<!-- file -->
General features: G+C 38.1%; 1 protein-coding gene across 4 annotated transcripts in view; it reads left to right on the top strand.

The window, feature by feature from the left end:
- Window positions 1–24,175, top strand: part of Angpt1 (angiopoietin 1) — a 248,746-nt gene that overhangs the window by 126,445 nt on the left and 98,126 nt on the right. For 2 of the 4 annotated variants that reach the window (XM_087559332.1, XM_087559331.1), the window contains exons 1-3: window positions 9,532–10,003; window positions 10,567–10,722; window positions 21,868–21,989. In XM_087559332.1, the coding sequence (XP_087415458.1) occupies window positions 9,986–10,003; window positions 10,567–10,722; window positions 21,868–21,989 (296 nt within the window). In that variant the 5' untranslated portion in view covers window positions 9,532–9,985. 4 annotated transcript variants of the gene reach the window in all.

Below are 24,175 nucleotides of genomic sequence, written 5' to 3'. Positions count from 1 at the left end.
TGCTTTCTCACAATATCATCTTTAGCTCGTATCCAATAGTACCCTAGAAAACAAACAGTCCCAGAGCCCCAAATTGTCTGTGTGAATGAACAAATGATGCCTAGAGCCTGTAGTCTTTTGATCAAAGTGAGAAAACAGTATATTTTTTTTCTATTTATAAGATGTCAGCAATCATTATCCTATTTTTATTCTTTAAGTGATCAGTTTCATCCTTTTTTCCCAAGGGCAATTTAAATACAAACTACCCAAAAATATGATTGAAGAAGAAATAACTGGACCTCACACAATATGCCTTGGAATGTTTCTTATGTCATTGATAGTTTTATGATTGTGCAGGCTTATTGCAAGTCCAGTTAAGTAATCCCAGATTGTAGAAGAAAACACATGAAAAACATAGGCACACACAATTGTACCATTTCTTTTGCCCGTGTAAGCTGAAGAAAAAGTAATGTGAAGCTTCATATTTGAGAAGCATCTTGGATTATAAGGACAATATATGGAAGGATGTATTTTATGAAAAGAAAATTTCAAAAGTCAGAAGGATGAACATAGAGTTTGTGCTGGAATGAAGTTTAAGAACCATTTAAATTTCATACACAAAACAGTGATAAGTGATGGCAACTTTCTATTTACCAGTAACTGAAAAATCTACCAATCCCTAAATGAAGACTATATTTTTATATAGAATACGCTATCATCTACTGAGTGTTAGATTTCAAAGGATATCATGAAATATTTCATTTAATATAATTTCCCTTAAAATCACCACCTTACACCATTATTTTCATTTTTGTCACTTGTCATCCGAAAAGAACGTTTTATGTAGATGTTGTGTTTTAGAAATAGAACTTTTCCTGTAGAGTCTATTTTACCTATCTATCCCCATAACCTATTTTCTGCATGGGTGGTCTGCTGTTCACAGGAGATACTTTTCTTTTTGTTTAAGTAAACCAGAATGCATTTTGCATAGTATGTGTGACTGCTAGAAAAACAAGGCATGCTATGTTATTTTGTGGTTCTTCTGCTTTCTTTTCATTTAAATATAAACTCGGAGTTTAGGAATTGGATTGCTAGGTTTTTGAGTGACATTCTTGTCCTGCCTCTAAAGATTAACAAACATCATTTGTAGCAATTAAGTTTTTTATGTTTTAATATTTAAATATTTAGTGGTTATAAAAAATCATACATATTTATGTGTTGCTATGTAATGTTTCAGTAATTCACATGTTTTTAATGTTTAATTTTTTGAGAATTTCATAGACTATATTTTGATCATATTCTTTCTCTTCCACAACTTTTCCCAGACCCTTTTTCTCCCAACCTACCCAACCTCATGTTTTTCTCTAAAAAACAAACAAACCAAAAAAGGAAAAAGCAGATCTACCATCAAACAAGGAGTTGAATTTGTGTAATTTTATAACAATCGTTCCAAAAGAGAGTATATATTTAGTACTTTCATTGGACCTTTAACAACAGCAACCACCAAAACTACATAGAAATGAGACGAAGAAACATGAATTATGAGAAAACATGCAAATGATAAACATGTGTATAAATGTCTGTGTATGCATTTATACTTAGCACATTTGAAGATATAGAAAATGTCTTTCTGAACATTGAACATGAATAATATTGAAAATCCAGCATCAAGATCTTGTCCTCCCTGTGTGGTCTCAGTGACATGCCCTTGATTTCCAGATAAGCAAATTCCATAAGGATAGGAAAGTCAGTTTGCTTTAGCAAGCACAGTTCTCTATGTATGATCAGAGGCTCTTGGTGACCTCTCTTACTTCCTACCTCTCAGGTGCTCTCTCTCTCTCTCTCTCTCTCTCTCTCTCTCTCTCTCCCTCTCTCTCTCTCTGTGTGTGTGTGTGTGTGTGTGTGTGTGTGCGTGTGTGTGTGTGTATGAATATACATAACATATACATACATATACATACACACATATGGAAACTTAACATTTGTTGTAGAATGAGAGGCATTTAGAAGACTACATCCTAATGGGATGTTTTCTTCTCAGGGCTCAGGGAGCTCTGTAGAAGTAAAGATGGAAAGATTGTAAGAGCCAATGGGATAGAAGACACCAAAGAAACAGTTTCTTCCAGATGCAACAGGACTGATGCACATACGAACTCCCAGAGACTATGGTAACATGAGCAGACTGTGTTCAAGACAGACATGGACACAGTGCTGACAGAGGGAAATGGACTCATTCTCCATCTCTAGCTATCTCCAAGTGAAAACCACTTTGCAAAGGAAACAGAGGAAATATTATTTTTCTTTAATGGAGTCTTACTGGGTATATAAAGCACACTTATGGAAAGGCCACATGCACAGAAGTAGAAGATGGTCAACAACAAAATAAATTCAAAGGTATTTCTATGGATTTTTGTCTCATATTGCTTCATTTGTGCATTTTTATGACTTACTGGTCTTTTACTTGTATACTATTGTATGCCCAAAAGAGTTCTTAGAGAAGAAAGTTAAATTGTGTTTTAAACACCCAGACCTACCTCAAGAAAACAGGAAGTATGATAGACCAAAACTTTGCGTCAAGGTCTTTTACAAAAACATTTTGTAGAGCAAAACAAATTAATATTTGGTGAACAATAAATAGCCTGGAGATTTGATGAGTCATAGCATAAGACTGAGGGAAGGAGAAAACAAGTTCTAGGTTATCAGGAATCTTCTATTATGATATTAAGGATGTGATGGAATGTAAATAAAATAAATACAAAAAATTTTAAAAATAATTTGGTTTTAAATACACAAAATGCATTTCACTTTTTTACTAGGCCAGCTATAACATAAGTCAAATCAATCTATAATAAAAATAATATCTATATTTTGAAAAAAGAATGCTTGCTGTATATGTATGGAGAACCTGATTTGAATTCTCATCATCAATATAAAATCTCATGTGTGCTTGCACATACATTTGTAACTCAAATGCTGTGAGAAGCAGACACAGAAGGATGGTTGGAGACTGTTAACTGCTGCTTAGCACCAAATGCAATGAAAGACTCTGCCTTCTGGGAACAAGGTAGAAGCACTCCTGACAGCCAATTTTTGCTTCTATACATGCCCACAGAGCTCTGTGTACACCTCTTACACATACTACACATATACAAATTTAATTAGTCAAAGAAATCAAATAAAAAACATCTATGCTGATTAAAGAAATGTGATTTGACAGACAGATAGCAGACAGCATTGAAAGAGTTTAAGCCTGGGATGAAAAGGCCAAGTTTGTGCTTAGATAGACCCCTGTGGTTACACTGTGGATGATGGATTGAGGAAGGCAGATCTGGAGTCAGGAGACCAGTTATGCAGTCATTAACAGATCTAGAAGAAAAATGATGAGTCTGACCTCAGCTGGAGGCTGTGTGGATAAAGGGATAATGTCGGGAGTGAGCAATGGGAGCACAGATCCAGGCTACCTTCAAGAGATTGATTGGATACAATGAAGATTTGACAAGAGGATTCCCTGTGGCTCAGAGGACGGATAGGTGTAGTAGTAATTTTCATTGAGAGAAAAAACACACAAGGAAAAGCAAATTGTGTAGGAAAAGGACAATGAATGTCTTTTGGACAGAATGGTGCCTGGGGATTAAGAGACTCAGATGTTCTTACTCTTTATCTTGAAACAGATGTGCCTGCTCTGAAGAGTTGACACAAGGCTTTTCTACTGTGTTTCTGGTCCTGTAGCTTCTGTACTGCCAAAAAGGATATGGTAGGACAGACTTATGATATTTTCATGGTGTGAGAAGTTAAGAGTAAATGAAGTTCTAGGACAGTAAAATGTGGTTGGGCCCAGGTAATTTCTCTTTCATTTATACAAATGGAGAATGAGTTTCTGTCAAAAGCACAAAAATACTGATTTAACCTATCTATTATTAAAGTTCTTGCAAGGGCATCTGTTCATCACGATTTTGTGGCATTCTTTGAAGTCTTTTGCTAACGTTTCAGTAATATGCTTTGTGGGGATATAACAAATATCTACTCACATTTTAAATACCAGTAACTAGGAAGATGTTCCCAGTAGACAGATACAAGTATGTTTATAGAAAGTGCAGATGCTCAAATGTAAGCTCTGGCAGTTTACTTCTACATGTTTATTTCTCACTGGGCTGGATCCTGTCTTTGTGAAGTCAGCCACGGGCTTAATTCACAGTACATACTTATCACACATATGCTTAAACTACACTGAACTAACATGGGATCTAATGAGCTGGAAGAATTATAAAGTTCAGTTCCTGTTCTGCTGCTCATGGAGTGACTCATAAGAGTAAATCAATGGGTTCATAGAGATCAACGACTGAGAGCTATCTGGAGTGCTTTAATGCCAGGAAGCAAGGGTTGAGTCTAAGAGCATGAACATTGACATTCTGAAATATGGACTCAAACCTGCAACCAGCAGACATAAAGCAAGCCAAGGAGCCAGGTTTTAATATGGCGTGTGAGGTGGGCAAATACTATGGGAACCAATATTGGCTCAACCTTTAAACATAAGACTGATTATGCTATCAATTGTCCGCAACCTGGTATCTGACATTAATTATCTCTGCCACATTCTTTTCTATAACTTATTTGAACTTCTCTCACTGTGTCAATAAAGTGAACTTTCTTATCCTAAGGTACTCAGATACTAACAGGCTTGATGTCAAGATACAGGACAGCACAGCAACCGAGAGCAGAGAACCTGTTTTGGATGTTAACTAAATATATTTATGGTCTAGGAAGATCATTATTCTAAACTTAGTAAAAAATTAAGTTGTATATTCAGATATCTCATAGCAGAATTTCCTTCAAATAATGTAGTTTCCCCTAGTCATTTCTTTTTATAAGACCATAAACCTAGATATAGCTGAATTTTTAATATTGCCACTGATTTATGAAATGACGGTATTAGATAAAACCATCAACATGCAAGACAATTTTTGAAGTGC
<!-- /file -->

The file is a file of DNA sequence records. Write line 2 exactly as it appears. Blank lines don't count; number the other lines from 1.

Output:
The window, feature by feature from the left end: